President 34: Dwight D. Eisenhower
January 20, 1953 – January 20, 1961
From Martha Washington to Dolley Madison, on to Eleanor Roosevelt, if this culinary journey has taught us anything, it is that “behind every great man is a great (or better) woman.” When we finally get rid of the Donald in November, we will be able to flip the phrase and give Bill the honors. In the week leading up our most patriotic day, I think it is fitting to celebrate Mamie Eisenhower and the power house that is the military wife (and military husbands). They hold down the proverbial fort through moves and long deployments with extraordinary strength and an expertise in multitasking. Though Mamie was no feminist, she was once quoted as saying she was “thankful for the privilege of tagging along by Ike’s side”, she wore many hats and it was her support that helped make Ike so well liked.
The Eisenhower’s were that quintessential fifties all- American family. Mamie was once called the “sweetheart of the GOP” and was warm, but equally stern and commanding when problems arose. Most days she woke up at ten-ish and conducted all meetings with staff from her bed in her nightgown. She would get up and moving by midday. The White House was run with military-grade efficiency and it was her job to make sure that the President, who had enough stress at the “office”, didn’t have to worry about the little things when he had his few moments to relax. She even conducted white glove tests to make sure there was no dust on the ledges. She shared over thirty houses with her husband before spending eight years on Pennsylvania Avenue, the longest time they would be in one place before they retired.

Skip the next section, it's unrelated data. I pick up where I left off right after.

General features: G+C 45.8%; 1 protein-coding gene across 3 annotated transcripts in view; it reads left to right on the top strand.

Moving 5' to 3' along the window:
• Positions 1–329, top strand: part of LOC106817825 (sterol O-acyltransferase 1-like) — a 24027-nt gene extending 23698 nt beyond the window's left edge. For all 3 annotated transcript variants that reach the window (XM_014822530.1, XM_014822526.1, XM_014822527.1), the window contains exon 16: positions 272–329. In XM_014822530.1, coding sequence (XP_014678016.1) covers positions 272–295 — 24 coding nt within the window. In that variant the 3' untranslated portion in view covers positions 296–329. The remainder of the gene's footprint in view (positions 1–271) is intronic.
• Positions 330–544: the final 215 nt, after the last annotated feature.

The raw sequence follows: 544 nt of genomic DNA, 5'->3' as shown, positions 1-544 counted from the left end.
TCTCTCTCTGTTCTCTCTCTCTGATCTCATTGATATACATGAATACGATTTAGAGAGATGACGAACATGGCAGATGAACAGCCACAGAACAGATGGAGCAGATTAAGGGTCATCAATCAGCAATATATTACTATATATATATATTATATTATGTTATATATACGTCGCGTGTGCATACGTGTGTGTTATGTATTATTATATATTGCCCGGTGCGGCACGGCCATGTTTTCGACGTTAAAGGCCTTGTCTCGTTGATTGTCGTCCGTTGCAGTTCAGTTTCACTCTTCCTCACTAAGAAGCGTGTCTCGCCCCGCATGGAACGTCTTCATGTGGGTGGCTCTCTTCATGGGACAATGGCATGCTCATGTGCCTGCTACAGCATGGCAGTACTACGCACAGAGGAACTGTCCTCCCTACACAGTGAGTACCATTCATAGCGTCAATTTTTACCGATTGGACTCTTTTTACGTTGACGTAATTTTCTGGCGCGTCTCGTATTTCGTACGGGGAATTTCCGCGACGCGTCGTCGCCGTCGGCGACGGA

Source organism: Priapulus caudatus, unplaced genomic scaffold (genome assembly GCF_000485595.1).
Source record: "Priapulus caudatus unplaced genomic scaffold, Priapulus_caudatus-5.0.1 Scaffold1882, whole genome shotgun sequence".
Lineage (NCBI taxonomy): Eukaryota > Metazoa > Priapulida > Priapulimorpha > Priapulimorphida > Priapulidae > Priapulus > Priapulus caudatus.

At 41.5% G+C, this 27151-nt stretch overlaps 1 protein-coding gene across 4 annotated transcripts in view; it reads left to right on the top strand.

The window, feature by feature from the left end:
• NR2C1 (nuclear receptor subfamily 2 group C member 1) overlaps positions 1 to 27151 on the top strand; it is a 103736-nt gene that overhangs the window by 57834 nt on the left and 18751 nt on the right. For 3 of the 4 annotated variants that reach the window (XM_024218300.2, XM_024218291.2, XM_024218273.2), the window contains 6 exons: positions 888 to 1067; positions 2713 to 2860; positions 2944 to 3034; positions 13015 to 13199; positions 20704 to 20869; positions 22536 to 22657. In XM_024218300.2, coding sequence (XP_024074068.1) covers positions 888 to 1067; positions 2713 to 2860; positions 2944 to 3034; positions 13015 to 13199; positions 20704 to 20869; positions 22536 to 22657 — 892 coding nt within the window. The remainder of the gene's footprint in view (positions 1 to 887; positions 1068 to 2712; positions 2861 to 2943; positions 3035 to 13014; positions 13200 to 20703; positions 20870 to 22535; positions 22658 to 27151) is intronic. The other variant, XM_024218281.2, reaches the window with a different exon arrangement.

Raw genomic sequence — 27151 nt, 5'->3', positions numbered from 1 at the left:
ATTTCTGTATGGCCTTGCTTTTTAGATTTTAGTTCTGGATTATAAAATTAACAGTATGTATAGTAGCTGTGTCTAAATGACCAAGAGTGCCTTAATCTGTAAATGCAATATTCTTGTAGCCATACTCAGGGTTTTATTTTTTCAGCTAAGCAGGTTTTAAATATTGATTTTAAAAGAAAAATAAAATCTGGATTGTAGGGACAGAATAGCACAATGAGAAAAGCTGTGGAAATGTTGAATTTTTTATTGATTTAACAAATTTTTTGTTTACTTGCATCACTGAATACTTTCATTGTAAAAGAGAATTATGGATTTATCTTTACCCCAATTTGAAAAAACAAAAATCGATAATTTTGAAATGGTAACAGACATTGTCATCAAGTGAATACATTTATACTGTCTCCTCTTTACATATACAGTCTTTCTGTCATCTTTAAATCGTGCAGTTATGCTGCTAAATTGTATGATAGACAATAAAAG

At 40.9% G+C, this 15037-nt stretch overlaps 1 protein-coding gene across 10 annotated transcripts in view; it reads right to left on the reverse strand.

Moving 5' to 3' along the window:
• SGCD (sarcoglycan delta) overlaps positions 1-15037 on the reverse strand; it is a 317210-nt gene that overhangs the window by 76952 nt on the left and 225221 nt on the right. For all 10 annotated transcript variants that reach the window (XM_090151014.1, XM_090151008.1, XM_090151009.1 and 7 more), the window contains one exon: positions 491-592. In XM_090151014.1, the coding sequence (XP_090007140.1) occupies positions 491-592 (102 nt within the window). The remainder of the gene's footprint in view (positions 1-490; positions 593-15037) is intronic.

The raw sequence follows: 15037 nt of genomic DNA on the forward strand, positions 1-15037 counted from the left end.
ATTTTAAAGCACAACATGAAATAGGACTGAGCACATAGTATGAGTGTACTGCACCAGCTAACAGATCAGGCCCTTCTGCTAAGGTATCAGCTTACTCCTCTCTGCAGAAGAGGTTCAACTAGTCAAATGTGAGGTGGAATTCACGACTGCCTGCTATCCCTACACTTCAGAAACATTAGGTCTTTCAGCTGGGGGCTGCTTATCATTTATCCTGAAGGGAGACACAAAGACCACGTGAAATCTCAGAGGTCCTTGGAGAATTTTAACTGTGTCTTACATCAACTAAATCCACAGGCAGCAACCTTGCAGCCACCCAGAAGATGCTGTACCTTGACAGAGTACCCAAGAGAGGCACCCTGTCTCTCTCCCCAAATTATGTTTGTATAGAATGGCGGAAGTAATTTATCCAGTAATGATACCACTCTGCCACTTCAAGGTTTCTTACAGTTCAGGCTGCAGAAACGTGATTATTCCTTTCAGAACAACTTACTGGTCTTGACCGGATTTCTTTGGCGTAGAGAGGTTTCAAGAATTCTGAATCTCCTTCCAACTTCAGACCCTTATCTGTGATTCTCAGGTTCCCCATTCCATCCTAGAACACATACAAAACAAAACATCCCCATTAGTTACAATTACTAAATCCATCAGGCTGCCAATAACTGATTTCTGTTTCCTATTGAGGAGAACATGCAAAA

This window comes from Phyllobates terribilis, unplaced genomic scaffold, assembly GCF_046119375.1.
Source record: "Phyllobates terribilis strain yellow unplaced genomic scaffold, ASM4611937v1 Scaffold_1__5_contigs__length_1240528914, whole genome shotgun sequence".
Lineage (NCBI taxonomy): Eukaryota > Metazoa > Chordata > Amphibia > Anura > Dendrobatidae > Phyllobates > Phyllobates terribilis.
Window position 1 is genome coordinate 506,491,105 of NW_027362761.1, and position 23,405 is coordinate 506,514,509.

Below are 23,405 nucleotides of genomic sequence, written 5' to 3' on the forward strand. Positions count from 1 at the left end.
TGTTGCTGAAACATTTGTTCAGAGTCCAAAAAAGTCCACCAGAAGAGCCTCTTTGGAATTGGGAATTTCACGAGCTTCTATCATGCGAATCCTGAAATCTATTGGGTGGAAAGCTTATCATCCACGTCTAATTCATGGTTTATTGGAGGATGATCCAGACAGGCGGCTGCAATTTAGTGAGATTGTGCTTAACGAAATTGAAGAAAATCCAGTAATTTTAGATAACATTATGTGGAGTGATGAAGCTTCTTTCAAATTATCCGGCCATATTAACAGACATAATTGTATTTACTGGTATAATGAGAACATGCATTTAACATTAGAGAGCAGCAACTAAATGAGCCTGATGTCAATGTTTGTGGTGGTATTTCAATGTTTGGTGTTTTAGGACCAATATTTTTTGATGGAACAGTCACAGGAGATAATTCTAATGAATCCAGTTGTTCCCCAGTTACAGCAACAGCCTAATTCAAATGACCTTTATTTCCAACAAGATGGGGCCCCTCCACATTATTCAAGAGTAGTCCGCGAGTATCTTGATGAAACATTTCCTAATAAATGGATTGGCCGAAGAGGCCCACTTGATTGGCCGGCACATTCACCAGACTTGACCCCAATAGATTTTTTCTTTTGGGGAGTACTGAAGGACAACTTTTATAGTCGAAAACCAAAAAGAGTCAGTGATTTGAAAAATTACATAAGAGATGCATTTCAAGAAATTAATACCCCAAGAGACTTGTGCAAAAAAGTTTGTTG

They enjoyed smaller groups for entertaining rather than the big to-dos and spent as much time eating as a family as possible. Family meals were often TV dinners and the scene in their living room looked very similar to the millions of households across the country. At the beginning of his Presidency, Eisenhower invited the whole of Congress in small batches for dinner to get acquainted. After that, foreign dignitaries and royalty, including: the Presidents of Panama, Haiti, Turkey, Italy, Ireland, Greece and Denmark rolled in. They were all met with an array of safe and unimaginative cuisine.
As a family they enjoyed soups and stews especially, with the President’s beef stew as a family favorite. The recipe, which he often enjoyed at Camp David (which is named after his grandson David), is hearty but contains no culinary surprises. Ike even took to the White House kitchen on occasion to cook the classic, much to the delight of staff and his wife. Too heavy for summertime, it is worth looking up for the fall and can easily be made in large batches for parties (he normally made enough for sixty). Mamie produced some amazingly tasty and easy to prepare desserts perfect for your get-togethers. Her million dollar fudge recipe came from a clipping in a periodical she found and soon became legend. Another love of hers was mint, which she incorporated in as many desserts as possible, including this perfect summer peach meringue. All of this sugary smorgasbord travels well and is perfect for your July 4th get-togethers.
Mamie’s Million Dollar Fudge
c/o Dwight D. Eisenhower Presidential Library
- 4 1/2 cups sugar
- pinch of salt
- 2 tablespoons butter
- 1 tall can evaporated milk
- 12 ounces semi-sweet chocolate bits
- 12 ounces German-sweet chocolate
- 1 pint marshmallow cream
- 2 cups nutmeats
Boil the sugar, salt, butter, evaporated milk together for six minutes. Put chocolate bits and German chocolate, marshmallow cream and nutmeats in a bowl. Pour the boiling syrup over the ingredients. Beat until chocolate is all melted, then pour in pan. Let stand a few hours before cutting. Remember it is better the second day. Store in tin box.
- For “german sweet” I used milk chocolate. You can also use dark, whatever makes you happy.
- I recommend walnuts
- Put a hefty sprinkle of sea salt on top for that amazing contrast or a lite sprinkle of cayenne for a more adventurous bite.